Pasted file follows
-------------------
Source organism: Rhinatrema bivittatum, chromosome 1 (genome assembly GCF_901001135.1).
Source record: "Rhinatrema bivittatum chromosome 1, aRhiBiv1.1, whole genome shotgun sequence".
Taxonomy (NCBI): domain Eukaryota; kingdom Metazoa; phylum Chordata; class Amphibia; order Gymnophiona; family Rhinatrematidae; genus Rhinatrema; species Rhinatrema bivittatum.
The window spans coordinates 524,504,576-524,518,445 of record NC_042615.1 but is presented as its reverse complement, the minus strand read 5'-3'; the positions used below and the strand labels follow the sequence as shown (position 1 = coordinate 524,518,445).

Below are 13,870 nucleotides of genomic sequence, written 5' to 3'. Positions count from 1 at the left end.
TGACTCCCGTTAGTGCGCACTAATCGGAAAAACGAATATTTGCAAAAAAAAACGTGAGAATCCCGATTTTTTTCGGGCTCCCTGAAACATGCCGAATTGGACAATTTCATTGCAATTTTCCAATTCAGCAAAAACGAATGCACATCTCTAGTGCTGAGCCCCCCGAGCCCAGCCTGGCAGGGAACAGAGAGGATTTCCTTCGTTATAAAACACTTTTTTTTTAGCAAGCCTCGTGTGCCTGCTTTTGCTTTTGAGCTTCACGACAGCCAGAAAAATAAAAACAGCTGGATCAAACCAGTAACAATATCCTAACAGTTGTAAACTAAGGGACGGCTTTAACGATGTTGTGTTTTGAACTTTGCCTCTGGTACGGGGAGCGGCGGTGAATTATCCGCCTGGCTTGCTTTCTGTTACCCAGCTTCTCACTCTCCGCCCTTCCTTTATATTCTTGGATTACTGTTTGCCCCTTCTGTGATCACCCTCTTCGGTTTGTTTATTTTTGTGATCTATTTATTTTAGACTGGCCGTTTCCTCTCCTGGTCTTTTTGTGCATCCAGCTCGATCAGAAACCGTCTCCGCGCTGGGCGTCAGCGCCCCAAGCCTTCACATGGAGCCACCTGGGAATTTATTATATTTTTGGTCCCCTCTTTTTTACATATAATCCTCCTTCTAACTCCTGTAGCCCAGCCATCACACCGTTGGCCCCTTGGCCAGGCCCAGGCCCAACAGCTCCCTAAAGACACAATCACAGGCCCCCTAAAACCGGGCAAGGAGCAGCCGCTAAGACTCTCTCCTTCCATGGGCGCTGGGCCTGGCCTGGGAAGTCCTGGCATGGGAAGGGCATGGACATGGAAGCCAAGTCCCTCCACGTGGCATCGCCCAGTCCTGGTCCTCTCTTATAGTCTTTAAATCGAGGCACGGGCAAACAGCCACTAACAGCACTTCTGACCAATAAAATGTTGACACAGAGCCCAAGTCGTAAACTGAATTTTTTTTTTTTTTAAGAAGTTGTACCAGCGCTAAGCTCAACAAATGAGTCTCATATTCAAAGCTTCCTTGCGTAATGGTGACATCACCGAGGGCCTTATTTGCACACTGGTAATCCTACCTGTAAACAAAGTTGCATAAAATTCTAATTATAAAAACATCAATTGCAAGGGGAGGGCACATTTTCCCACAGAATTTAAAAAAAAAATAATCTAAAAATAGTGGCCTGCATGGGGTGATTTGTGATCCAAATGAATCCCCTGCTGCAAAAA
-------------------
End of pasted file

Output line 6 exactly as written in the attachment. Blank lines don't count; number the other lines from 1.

TGACTCCCGTTAGTGCGCACTAATCGGAAAAACGAATATTTGCAAAAAAAAACGTGAGAATCCCGATTTTTTTCGGGCTCCCTGAAACATGCCGAATTGGACAATTTCATTGCAATTTTCCAATTCAGCAAAAACGAATGCACATCTCTAGTGCTGAGCCCCCCGAGCCCAGCCTGGCAGGGAACAGAGAGGATTTCCTTCGTTATAAAACACTTTTTTTTTAGCAAGCCTCGTGTGCCTGCTTTTGCTTTTGAGCTTCACGACAGCCAGAAAAATAAAAACAGCTGGATCAAACCAGTAACAATATCCTAACAGTTGTAAACTAAGGGACGGCTTTAACGATGTTGTGTTTTGAACTTTGCCTCTGGTACGGGGAGCGGCGGTGAATTATCCGCCTGGCTTGCTTTCTGTTACCCAGCTTCTCACTCTCCGCCCTTCCTTTATATTCTTGGATTACTGTTTGCCCCTTCTGTGATCACCCTCTTCGGTTTGTTTATTTTTGTGATCTATTTATTTTAGACTGGCCGTTTCCTCTCCTGGTCTTTTTGTGCATCCAGCTCGATCAGAAACCGTCTCCGCGCTGGGCGTCAGCGCCCCAAGCCTTCACATGGAGCCACCTGGGAATTTATTATATTTTTGGTCCCCTCTTTTTTACATATAATCCTCCTTCTAACTCCTGTAGCCCAGCCATCACACCGTTGGCCCCTTGGCCAGGCCCAGGCCCAACAGCTCCCTAAAGACACAATCACAGGCCCCCTAAAACCGGGCAAGGAGCAGCCGCTAAGACTCTCTCCTTCCATGGGCGCTGGGCCTGGCCTGGGAAGTCCTGGCATGGGAAGGGCATGGACATGGAAGCCAAGTCCCTCCACGTGGCATCGCCCAGTCCTGGTCCTCTCTTATAGTCTTTAAATCGAGGCACGGGCAAACAGCCACTAACAGCACTTCTGACCAATAAAATGTTGACACAGAGCCCAAGTCGTAAACTGAATTTTTTTTTTTTTTAAGAAGTTGTACCAGCGCTAAGCTCAACAAATGAGTCTCATATTCAAAGCTTCCTTGCGTAATGGTGACATCACCGAGGGCCTTATTTGCACACTGGTAATCCTACCTGTAAACAAAGTTGCATAAAATTCTAATTATAAAAACATCAATTGCAAGGGGAGGGCACATTTTCCCACAGAATTTAAAAAAAAAATAATCTAAAAATAGTGGCCTGCATGGGGTGATTTGTGATCCAAATGAATCCCCTGCTGCAAAAA